Date of Graduation


Document Type


Degree Name

Bachelor of Science in Business Administration

Degree Level





Farmer, Amy


This paper seeks to examine and provide a possible explanation for economic anomalies in Hong Kong following its handover to China. Hong Kong was on a 99-year lease to the United Kingdom from China before being handed back over July 1st, 1997. Due to the “one country, two systems” policy espoused in the handover agreement that was to be implemented for fifty years, this event marks a rare natural experiment of a peaceful regime change without a significant change in governance. This paper seeks to understand the impact of the act of regime change on selected key macroeconomic indicators using Chow tests to examine the data for structural breaks. In addition, the paper examines the averages of these variables in the years preceding and years after 1997 to further understand possible changes. The paper engages in significant literature review around the behavior of the Chinese government prior to the handover of Hong Kong and integrates this into a hypothesis to explain why macroeconomic variables in Hong Kong saw changes when the structure of governance and in particular its economic system saw very little change. The paper advances the idea that expectations surrounding a regime change may cause short run fluctuations in macroeconomic indicators as market participants make their decisions on the basis of those expectations. The implications of this idea are explored especially in how if true this idea provides a blueprint for groups to influence economic behavior through their own actions and signaling prior to that group attaining authority in a region or nation.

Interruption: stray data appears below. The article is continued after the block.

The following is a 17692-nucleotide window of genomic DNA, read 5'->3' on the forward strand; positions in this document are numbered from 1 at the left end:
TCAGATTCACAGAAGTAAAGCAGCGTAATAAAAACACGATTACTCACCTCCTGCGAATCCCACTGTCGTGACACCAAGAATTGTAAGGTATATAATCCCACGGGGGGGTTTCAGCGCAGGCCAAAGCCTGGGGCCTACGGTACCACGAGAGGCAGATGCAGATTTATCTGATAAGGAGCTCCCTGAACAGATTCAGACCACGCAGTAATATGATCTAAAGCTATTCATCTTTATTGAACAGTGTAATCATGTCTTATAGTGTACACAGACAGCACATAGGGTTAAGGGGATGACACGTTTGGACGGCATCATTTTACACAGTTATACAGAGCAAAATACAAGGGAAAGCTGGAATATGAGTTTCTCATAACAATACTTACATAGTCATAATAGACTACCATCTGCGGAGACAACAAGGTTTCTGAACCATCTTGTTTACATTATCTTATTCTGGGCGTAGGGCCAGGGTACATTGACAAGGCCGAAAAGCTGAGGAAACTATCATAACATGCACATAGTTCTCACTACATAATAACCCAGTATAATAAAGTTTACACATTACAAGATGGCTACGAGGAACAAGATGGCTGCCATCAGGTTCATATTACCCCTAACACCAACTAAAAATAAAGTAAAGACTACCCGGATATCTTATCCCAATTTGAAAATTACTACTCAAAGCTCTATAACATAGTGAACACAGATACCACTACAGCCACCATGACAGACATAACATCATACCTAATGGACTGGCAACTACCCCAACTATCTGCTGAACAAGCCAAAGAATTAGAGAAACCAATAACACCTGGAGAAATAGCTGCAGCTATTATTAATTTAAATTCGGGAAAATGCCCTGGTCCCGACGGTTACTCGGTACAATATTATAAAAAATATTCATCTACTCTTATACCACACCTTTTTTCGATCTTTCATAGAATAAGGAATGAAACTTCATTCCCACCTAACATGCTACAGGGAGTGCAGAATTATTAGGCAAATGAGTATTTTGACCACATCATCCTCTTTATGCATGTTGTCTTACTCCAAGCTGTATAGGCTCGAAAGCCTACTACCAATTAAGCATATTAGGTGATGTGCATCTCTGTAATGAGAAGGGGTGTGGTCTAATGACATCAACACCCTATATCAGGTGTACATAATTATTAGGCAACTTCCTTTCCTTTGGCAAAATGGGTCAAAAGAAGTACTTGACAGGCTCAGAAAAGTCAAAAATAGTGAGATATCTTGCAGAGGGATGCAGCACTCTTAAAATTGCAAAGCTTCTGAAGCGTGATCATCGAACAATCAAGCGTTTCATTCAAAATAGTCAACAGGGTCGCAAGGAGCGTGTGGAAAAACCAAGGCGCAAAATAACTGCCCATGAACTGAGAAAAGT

China, Expectations, Foreign Direct Investment, Unemployment, Inflation